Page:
Benjamin Franklin Papers

To Benjamin Franklin from Francis Coffyn, 6 December 1779

From Francis Coffyn

ALS: American Philosophical Society

Dunkerque December the 6. 1779

Hond. Sir.

Both your Excellencys much respected favours of 15th. Octor.1 and 22. ultma, are now before me; The former covering Two Commissions instructions &c for the Black Prince & Princess privateers, the armements of which having been retarded by differences arising between the concerned, and the Situation of Mr. Torris affairs having obliged me to take some other precautions respecting the bonds, I thought it prudent to detain the above papers, till matters should be settled on a proper footing; as that end seems to be now attained with no Small trouble to my self, and the privateers will be ready for Sea the latter end of this week, I shall deliver the Commissions to the Commanders, and send the bonds to your Excellency per my next.

I should have answer’d the latter sooner, but Mr. Wharton & Mr. De Chaumont Junr. on passing thro’ this place having requested me to accompany them to some manufacturing towns in this Province, your Excellencys letter only reach’d me on my return here last night; I leave to these Gentlemen to inform your Excellency of my exertions in order to attain the object of their mission; I Judge by the orders they have given to some of my friends at Menin & Courtray [Courtrai], that America may be better supply’d with Linnen from these places then from any other in this Country.

If Capn. Cunningham comes to Dunkerque, I shall deliver him your Excellencys letter,2 and with pleasure supply him with what money he may want for his comfortable Subsistence; but by a letter I received from him dated the 19th. ultma, it appears doubtfull wether he will come to this place, as he informs me that something has happened which prevents him from coming here as he intended; and in consequence desires me to forward to your Excellency the letters I may receive for him, however as a later but indirect account I received makes me think that he will come here, I shall keep your Excellencys letter by me some time longer.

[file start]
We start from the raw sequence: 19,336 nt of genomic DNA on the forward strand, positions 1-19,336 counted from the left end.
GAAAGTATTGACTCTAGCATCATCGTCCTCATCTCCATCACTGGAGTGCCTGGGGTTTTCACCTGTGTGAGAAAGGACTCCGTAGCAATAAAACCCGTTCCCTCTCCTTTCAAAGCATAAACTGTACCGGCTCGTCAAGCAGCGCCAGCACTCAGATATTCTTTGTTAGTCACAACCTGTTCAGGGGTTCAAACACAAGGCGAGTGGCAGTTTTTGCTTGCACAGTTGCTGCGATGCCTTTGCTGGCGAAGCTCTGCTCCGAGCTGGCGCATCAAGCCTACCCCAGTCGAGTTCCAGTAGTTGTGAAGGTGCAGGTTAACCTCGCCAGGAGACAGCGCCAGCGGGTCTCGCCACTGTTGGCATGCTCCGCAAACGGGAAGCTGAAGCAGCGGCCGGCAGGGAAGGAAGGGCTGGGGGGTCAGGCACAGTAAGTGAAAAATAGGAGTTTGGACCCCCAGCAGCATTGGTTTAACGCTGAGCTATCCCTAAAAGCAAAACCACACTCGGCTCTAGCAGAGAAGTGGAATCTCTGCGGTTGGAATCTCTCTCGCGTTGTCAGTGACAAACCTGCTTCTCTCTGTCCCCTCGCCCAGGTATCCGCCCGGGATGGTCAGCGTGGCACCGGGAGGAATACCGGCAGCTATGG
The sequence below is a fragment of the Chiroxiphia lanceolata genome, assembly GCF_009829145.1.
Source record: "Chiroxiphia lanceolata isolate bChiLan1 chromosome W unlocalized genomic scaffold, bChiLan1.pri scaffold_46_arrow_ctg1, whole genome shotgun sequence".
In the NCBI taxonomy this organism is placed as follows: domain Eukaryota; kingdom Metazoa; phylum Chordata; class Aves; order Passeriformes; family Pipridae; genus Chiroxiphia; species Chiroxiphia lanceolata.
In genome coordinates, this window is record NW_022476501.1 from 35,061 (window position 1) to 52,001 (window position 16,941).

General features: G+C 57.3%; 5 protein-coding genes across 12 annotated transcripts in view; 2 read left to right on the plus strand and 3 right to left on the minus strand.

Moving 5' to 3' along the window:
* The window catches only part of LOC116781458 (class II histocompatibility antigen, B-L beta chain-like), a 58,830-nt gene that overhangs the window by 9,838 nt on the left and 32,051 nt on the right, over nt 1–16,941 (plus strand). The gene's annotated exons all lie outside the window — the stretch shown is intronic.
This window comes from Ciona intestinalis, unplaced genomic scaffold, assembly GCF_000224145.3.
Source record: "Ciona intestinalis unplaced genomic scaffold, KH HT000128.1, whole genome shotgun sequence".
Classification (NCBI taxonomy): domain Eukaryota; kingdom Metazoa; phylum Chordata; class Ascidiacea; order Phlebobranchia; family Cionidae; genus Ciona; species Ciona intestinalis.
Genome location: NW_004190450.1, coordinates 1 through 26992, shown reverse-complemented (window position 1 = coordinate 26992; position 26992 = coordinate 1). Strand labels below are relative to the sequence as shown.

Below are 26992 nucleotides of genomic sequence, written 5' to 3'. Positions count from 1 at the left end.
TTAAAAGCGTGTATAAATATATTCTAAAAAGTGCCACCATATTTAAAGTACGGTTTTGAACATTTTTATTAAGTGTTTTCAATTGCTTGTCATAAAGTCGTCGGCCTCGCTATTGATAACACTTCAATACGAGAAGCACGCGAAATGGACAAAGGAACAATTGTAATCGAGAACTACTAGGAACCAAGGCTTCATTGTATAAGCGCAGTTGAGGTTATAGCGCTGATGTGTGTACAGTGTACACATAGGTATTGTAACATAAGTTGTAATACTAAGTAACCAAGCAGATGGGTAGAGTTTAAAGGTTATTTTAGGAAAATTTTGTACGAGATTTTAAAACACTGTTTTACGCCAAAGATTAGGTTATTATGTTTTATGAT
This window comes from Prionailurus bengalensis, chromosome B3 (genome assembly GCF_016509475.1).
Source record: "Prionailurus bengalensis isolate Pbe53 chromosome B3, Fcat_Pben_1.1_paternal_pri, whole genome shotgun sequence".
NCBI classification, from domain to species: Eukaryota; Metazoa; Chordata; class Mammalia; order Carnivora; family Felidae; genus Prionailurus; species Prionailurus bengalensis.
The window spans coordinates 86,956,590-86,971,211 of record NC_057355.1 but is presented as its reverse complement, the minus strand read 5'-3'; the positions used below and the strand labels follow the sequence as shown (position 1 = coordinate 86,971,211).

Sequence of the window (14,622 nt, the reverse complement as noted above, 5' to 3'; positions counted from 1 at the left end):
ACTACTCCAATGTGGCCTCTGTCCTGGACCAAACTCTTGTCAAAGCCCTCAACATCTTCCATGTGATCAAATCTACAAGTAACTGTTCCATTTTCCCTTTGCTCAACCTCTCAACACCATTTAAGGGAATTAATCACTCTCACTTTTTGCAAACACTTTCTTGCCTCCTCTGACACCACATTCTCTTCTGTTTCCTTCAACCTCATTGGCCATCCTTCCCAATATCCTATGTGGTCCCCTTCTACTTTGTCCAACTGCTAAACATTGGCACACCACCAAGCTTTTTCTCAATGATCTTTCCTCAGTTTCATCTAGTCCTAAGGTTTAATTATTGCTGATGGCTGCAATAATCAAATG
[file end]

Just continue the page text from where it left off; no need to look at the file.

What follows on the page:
I am realy sorry that your Excellency has been troubled by a complaint from some of the people of the black Prince, which your Excellency is pleased to remit me, I have examined the same, and the justice I owe to mankind obliges me to give my impartial oppinion upon the Subject. The long time which elapsed before your Excellency forwarded the condemnations of the two prizes the Hopewell & the Dublin,3 retarded the sale till the 11th & 17th of last month, and whereas two months have been allowed for the payment, it will not take place till the middle of January next; it is true that most of the ransoms are paid, but as the agreement of the people is, that the outfitts of the privateer shall be deducted before their shares in the prizes are paid, and the ransoms not being sufficient to pay the outfitts, they cannot pretend to be paid before the proceeds of the prizes are received: however I this day communicated the complaint to Mr. Torris, and I left to him the care to prove to your Excellency that it is ill grounded, it appear’d so to me after a conversation I had in presence of Mr. Torris, with the person who made it. I should begrudge the trouble these difficulties give me, if I had not more the publick good in vew, then my personnal tranquility, for your Excellency may well conceive that the task of keeping about 150 unruly seamen in owe [awe?] is no easy matter, it is the more difficult as I am not furnish’d with a proper authority over them; I hope your Excellency will do me the Justice to believe, that if it was in my power to hinder these people from troubling your Excellency with complaints against the owners of said privateers (in which I have no concern myself) I would not leave a Stone unturn’d to do it, as I know your Excellencys time is taken up with matters of greater importance.

One Jonathan Arnold late Lieutenant of the Black Prince who was taken in one of her prizes, and made his escape out of prison with Capn. Cunningham, arrived here, and deliver’d me the two inclosed letters directed to your Excellency.

I have the honour to remain with due respect Your Excellencys most obedt & most devoted humble Servant

Frans. Coffyn

Notation: Mr. Coffin Dec 6. 1779

1XXX, 536.

2Above, Nov. 22.

3“Hopewell” must be a slip of the pen, as the Black Prince’s prize of that name had been recaptured; apparently, Coffyn means the Goodwill, whose condemnation had been inadvertently delayed: Clark, Ben Franklin’s Privateers, pp. 84, 87; XXX, 389, 411, 439. For the condemnation of the Dublin Trader see XXX, 361–3.

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